Fit Young Men Have Fewer Heart Issues Down the Line
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Fit Young Men Have Fewer Heart Issues Down the Line

Were your teen years packed with exercise and activity, or did you lead a more sedentary life? Your answer may say a lot about your heart health as you get older.

Related: Exercise promotes lower blood pressure, strong muscles and even reduces stress.

The Perks of Starting Early
Researchers from Umea University in Sweden analyzed medical records of nearly 745,000 men who received fitness tests when they entered mandatory military service at 18. The men were then tracked for an average of 34 years. The researchers found that men whose aerobic fitness levels were sub-par at the time of enlistment had a higher risk of heart attack in middle age. And teens and young adults who did regular cardio training had a 35% lower risk of heart attack later on.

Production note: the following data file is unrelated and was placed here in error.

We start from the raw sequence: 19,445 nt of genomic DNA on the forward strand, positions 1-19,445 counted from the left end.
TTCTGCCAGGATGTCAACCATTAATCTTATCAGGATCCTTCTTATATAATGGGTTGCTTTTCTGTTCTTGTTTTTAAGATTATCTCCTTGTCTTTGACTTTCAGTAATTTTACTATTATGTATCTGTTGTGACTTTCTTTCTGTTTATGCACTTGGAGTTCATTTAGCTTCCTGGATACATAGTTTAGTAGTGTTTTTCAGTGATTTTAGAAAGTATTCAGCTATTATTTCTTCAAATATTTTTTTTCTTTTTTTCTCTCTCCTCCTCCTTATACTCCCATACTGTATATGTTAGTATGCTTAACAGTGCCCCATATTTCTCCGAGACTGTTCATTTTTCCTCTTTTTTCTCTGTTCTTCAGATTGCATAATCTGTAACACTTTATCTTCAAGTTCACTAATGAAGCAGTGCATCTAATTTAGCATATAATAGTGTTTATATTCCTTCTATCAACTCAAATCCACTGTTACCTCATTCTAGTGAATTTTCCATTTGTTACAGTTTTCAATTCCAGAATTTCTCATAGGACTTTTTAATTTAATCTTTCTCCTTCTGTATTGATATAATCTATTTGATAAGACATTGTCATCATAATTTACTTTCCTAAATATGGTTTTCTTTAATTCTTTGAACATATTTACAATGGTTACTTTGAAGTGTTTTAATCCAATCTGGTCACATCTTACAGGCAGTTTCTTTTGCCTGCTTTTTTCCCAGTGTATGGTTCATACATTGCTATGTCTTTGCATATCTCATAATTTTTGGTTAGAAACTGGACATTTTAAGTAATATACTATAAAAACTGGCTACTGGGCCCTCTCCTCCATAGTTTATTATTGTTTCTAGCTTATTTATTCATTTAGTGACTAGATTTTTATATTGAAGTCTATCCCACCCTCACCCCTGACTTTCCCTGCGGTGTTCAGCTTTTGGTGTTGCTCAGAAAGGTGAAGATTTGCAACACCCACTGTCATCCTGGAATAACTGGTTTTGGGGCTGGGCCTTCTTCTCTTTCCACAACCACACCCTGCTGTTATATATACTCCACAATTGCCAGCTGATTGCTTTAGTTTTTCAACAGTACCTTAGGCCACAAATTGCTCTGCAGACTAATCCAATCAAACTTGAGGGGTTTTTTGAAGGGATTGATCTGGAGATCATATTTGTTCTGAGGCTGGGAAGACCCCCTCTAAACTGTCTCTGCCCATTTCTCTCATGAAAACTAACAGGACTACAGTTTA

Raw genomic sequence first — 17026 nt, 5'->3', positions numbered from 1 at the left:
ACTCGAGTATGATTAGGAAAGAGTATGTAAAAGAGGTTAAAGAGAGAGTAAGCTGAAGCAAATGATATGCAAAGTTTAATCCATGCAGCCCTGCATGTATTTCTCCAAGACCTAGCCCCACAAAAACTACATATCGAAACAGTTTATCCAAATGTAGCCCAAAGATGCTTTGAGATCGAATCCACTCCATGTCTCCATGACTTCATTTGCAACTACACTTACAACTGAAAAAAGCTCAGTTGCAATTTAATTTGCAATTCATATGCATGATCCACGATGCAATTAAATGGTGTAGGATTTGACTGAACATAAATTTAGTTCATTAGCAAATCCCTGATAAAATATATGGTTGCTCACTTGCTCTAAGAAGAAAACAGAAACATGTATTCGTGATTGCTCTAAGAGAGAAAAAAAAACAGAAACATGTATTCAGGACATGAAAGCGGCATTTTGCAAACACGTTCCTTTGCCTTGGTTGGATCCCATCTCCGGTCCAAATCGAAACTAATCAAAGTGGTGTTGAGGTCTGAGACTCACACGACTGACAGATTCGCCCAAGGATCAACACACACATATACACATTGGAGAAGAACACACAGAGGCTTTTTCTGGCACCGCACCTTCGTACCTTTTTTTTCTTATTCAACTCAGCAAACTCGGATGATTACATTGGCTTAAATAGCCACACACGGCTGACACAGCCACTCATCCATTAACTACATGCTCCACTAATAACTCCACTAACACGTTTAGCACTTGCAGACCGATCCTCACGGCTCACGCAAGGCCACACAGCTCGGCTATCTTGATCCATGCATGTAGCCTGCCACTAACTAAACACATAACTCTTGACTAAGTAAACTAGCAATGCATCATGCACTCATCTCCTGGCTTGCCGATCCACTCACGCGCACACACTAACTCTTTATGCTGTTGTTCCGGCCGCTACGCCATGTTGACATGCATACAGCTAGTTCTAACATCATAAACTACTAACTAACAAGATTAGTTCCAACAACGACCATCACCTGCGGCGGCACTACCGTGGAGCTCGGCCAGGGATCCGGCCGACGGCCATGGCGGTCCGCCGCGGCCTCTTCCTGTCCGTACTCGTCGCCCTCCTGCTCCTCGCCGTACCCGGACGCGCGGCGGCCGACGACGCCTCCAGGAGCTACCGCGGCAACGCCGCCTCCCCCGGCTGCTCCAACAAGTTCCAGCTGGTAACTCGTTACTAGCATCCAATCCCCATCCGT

Among obese men, those who had been aerobically fit as teens had a 60% lower risk of heart attack than those who were least fit. However, the obese men still had a higher heart risk compared to lean men who weren’t fit. Even though the study was limited to younger men and lacked certain health information (like cholesterol levels, for example), it may highlight the reasons why maintaining a good exercise regimen throughout those early phases in life -- and beyond -- is so important.

Related: Here are 4 moves to help you burn unwanted fat real fast.

It's Never Too Late to Get Fit
Don't feel bad if you didn't take exercise seriously when you were younger. Remember, it's never too late to fit more exercise into your day and reap the health benefits.